The check upon the expression by the female of her latent masculinity consists of: (a) her male environment, (b) the feminine pursuits, (c) the single-minded preoccupation with female problems, and (d) the process of selection, which, operating through the taste imposed by values, tends to keep down the proportion of females with pronounced masculine characteristics. Thus the masculinity of the female, where such checks exist, also becomes recessive and may remain latent for centuries.

Surrounded by males who maintain masculine standards, and who are capable of giving the highest expression to masculine ability and taste, the male elements in women tend to grow furtive, timid and averse from expression. A woman then knows that she only make herself ridiculous by trying to measure her rudimentary maleness against masculinity of the full-fledged brand. In an environment of masculine men, therefore, her femininity tends to be expressed with boldness, and selection operates in favour of females with only latent masculinity.

The moment, however, she finds, as she does in periods of male degeneracy, that the expression of her latent masculinity does not make her appear ridiculous—that is to say, that the amount of her masculinity can, without appearing absurd by comparison, be measured against the masculinity of her menfolk—there is no longer anything to make her male elements recessive, and her maleness is likely to become developed at the cost of her femaleness, while the process of selection will operate in favour of a multiplication of females with excessive mascu­linity, and vice versa.

This does not mean that the female with strong male elements is necessarily to be deprecated. For, provided her male environment is always sufficiently beyond her in masculinity to make her male side recessive, no harm is likely to arise, and the multiplication of maleish women then contributes without evil results to the cultivation of a virile people. This happened in Sparta and was successful from the ninth to the fourth century BC without the appearance of a woman’s movement, because until the fourth century there was no marked degeneration of the male.

It also happened in England. And the presence of a large proportion of masculine women in our midst today is not in itself a proof of the degeneracy of our men. For as a virile culture we required mas­culine women who would not introduce too much of the feminine ele­ment into our stock. It is the present unadaptedness of these women, their present free expression of their maleness at the cost of their femaleness, which is a sign of male degeneracy, because it means that their menfolk have not remained sufficiently beyond them in male characters to make their masculinity recessive.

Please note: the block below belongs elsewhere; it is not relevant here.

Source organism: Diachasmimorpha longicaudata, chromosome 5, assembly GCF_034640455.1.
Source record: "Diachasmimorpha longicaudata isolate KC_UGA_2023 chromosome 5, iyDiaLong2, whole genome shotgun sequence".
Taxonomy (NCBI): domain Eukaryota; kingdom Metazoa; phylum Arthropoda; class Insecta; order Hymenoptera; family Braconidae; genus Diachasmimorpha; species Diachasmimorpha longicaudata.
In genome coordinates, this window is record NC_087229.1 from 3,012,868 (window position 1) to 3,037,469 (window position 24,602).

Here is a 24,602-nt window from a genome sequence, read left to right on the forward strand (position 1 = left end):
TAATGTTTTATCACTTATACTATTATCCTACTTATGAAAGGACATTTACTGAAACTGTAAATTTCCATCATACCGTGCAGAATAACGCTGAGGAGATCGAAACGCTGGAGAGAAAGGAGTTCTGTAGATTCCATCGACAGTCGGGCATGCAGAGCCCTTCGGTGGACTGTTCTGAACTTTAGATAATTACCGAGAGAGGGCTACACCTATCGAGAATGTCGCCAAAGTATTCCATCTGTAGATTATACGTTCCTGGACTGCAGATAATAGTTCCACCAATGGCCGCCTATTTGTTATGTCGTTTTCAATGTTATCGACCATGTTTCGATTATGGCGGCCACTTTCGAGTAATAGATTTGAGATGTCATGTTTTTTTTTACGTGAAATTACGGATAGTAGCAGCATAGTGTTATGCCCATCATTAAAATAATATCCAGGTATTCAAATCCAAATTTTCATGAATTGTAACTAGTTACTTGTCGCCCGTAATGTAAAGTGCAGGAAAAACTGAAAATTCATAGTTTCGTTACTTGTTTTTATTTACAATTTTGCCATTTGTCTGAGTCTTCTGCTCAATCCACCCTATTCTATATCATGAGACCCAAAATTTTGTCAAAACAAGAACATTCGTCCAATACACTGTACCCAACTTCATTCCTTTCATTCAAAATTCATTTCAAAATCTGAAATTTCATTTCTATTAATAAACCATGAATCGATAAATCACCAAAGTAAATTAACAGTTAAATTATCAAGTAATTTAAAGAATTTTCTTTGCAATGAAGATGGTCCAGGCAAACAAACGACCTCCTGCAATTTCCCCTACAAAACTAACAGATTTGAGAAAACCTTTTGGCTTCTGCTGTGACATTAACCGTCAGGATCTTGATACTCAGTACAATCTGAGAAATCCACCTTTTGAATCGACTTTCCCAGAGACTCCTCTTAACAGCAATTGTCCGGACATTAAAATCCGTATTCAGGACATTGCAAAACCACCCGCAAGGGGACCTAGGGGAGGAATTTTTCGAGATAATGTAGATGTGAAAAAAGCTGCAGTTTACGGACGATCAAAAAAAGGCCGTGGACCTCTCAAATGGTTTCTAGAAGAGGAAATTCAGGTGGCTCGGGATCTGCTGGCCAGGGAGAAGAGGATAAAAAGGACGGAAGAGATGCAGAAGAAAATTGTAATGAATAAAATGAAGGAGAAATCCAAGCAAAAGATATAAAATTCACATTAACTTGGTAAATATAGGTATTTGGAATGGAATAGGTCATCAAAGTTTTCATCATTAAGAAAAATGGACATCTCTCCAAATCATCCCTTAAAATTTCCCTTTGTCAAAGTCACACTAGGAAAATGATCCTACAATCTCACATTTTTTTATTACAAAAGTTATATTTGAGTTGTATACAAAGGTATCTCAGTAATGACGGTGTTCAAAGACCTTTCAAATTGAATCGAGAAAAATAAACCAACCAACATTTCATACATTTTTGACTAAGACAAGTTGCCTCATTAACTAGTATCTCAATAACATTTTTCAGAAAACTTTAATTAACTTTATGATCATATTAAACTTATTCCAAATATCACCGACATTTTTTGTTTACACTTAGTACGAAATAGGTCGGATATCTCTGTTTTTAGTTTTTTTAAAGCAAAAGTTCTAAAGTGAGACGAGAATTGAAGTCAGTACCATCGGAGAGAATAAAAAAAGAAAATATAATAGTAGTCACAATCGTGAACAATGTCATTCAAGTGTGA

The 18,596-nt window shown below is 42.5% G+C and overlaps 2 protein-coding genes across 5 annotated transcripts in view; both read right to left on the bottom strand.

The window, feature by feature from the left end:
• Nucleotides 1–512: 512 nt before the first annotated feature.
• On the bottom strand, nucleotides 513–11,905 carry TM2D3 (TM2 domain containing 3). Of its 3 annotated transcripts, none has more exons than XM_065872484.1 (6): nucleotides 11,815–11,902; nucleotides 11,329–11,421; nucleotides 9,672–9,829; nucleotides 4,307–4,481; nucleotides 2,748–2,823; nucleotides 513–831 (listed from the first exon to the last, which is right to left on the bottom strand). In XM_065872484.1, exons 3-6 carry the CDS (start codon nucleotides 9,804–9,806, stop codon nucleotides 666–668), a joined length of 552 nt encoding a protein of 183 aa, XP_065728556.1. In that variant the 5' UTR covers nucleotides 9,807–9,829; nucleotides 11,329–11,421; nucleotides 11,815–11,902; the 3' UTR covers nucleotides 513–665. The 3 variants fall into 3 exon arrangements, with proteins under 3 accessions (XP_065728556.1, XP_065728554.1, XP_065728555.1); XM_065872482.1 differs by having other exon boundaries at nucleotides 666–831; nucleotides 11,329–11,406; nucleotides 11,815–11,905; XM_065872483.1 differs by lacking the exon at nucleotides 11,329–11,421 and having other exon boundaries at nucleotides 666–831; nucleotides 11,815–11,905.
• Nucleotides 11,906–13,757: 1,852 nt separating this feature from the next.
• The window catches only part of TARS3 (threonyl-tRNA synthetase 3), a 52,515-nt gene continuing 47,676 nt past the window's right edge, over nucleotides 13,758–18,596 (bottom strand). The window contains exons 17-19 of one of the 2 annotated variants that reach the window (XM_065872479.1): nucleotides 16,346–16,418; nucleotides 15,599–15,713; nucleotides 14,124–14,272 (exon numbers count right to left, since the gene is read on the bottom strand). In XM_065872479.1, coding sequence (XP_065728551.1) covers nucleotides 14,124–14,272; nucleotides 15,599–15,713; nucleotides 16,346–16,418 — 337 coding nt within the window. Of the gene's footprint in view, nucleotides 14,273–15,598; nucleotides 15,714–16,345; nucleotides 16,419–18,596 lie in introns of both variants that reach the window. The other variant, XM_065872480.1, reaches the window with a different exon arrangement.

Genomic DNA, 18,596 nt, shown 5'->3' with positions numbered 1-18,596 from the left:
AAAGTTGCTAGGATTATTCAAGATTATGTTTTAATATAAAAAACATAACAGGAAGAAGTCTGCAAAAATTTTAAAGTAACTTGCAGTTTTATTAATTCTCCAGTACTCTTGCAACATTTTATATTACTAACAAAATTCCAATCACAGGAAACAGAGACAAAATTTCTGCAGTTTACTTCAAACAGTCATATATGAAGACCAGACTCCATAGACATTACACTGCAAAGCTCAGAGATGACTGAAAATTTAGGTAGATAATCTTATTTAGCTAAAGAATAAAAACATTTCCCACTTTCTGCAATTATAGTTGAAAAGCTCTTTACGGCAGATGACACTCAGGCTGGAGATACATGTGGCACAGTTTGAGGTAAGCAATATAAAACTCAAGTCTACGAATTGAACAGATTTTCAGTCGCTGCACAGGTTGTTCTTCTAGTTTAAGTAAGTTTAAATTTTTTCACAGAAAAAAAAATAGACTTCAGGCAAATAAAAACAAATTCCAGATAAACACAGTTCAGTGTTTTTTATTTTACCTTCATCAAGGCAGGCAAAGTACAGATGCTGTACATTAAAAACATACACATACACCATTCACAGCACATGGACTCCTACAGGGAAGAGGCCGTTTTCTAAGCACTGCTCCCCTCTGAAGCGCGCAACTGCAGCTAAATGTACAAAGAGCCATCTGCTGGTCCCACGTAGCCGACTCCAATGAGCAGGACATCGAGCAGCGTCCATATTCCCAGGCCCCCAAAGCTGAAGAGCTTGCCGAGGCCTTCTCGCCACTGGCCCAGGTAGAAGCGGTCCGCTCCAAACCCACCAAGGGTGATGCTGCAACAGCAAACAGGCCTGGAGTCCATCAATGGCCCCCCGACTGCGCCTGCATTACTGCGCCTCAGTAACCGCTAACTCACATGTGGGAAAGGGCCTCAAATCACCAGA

The question, therefore, is whether there are always signs of masculine degeneracy, accompanied by female virility, in societies where women tend to dominate. The test is whether the male elements in the woman are being freely expressed. That there were such signs in an­cient Athens, Rome and eighteenth-century France, I have already shown. The fact that the hetairai of Athens consorted with the philosophers, and instructed so famous a man as Socrates, is a comment at once upon the Socratic philosophy and upon the hetairai, while the historical proofs we have of the wanton cruelty of Roman matrons in the period of the decline, and of the viragoes that Rome produced during the Empire, leave us in no doubt that the male elements in the Ro­man women of the first century AD had long ceased to be recessive.

Cruelty in woman, which is the morbid expression of that part of her male elements that includes sadism, is always a sign of unrestrained bisexuality, and although it is by no means the only sign it occurs again and again in periods of masculine decline. The diabolical cruelty of the women of the French Revolution revolted even the male terrorists themselves, and we must not forget that, since extravagant and maudlin humanitarianism is only an inverted and socially permitted form of sadism, the display of excessive humanitarianism in modern England is really as suspicious as was the cruelty of the later Roman matrons. (Man: An Indictment, pp. 87–91)

From The Lost Philosopher: The Best of Anthony M. Ludovici, ed. John V. Day (Berkeley, Cal.: ETSF, 2003), available for purchase here.